“Russia has carried out several waves of deadly missile and drone attacks in recent weeks, reportedly destroying almost a third of Ukraine's power stations and other energy-generating facilities ahead of the cold winter period.”
(BBC online Nov 1st https://www.bbc.co.uk/news/world-europe-63454230)
All across Ukraine, it is getting colder. Temperatures in the Cherkasy region are expected to fall below zero before the end of this month and are likely to remain low until March. As bombings and missile strikes continue to destroy crucial infrastructure, the situation grows ever more grave and the need for support with fuel, food and firewood increases.
Our pastors all have plans for how to help those in their communities, and our Winter Warmth Appeal, now in its third week, has been specifically designed to support them in their endeavours. Much of what they are doing is a continuation of the work they started in February: sourcing and distributing daily essentials to meet basic needs. Throughout the winter they will be purchasing food, medicine, warm clothing and shoes, heaters, winter blankets, firewood, and whatever else is needed to help those around them survive the extreme cold.
Cherkasy ‘oblast’ (province) has seen a steady influx of refugees from the east since the conflict began, and there has been pressure on accommodation since that time. Many of these people have moved into houses which are old and don’t have running water, or which were designed only for summer use, so they don’t have heating systems. In the village of Denghi, the church youth have been giving their time to carrying out general repairs and modification of these buildings, doing tasks such as creating fireplaces, so that people can stay in them throughout the winter.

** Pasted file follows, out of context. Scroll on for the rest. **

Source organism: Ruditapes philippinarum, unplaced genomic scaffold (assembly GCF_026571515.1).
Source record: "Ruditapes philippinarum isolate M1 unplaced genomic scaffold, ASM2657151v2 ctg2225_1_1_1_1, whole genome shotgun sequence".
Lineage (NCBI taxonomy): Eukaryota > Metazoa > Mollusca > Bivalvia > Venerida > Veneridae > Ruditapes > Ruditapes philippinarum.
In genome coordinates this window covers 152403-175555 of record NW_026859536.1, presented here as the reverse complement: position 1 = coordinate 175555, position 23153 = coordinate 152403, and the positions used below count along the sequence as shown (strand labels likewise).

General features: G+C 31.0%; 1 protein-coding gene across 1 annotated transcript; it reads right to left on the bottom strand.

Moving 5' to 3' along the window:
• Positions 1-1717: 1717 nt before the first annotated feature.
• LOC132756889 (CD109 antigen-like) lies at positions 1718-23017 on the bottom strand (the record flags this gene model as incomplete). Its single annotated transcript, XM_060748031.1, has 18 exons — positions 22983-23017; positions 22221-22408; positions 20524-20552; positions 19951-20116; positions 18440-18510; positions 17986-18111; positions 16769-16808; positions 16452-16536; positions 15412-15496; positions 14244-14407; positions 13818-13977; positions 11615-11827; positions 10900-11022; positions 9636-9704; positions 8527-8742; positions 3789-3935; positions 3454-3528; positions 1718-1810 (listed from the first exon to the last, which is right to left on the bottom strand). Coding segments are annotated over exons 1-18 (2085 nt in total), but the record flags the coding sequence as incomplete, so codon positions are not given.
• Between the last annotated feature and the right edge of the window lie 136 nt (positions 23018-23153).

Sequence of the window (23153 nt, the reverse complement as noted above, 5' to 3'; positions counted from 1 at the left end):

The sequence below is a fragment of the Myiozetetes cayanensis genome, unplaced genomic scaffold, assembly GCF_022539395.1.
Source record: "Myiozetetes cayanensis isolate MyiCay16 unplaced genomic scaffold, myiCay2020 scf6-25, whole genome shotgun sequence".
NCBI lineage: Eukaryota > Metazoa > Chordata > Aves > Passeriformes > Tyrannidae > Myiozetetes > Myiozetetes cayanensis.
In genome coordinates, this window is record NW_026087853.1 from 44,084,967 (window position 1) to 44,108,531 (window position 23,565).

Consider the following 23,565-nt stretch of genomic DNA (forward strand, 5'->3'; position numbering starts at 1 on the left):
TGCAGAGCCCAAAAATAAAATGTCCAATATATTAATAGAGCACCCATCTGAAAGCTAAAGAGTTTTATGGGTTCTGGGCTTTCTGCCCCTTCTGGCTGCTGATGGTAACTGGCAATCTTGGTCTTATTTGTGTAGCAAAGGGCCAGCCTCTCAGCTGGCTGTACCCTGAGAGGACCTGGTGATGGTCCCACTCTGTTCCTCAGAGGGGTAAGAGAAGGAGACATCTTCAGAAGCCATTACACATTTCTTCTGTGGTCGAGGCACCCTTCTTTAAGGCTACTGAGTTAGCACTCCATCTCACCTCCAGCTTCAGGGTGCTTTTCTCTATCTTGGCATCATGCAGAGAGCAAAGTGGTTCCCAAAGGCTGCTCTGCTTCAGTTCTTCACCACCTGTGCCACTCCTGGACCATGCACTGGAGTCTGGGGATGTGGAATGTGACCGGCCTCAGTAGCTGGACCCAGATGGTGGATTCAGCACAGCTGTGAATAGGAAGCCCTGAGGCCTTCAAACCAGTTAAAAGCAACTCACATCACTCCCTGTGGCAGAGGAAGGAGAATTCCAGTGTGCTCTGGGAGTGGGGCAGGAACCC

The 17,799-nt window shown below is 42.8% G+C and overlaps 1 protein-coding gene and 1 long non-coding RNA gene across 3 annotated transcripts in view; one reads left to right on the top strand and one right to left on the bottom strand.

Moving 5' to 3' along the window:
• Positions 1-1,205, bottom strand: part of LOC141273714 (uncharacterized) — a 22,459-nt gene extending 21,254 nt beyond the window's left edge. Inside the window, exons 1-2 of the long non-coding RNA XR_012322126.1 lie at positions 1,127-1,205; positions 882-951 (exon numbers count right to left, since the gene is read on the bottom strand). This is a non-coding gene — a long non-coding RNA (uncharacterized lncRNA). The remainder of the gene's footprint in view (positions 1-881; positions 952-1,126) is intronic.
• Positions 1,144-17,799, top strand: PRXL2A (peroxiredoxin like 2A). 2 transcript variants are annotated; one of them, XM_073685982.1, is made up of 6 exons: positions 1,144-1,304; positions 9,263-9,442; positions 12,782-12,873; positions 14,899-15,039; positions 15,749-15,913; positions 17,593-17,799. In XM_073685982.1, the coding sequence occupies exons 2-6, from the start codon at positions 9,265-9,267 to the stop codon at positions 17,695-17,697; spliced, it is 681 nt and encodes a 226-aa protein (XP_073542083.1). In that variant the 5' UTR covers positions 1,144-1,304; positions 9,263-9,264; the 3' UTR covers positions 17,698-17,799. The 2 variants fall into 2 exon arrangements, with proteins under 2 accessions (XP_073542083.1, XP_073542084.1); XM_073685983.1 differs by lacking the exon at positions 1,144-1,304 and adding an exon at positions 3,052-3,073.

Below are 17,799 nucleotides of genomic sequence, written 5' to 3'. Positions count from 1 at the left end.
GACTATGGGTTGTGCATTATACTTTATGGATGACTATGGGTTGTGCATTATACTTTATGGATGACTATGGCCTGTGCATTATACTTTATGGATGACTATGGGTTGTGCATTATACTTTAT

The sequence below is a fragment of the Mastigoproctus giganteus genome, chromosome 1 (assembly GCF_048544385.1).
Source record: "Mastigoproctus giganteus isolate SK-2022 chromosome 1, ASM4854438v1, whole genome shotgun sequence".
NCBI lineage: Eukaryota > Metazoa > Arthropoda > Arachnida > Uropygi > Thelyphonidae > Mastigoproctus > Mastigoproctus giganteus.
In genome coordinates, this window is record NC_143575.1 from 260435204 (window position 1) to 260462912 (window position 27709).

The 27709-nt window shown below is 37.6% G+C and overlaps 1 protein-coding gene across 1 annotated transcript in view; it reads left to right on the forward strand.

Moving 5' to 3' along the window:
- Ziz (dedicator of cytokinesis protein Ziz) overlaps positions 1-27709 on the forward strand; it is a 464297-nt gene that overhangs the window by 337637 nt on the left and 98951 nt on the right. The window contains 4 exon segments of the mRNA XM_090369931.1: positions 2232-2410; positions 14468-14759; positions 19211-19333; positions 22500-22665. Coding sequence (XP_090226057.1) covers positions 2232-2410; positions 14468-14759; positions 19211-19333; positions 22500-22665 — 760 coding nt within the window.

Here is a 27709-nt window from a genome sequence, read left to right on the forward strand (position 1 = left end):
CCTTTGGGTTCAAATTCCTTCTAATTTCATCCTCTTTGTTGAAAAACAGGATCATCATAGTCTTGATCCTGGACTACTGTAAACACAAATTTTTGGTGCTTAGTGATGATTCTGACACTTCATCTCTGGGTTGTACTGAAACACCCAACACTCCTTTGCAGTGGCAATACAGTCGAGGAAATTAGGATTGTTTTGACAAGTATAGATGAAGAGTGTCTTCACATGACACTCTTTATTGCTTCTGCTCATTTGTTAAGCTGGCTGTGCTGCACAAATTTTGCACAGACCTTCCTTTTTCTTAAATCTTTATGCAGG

In the village of Blagodatne, an unused building next to the church had been housing displaced people from other parts of the country, but was also not appropriate as winter accommodation as it had no heating. Thanks to a generous donation, we were able to fund the installation of a boiler on the ground floor, which pumps hot water through a network of radiators on the first floor, thus creating a safe space which can be inhabited all year round. Three families who fled from the Luhansk region, including an older couple with their granddaughter, are currently living there, and there is space for more people to join them. “They are very happy that they can spend the winter with us,” says Pastor Sergiy.
As the attacks on the electricity framework have caused regular power cuts, we asked the pastors whether it would be helpful to have generators. The overwhelming response was yes. “When you're in a service, and you don't have a light, it's very uncomfortable,” Pastor Dima told us. Pastor Sergiy said, “People could come to church to charge their phones or batteries. It is very bad without electricity, and we don't know how long it will be for.” We have been able to provide generators for each of the churches, so that they can not only continue their ministries, but also be a place for others to come to for warmth, light, comfort and company.
“Everyone is happy,” says Dima. “It's a blessing for everyone; it is a great support and a huge blessing.”
Ukraine Christian Ministries Registered Charity No 1061221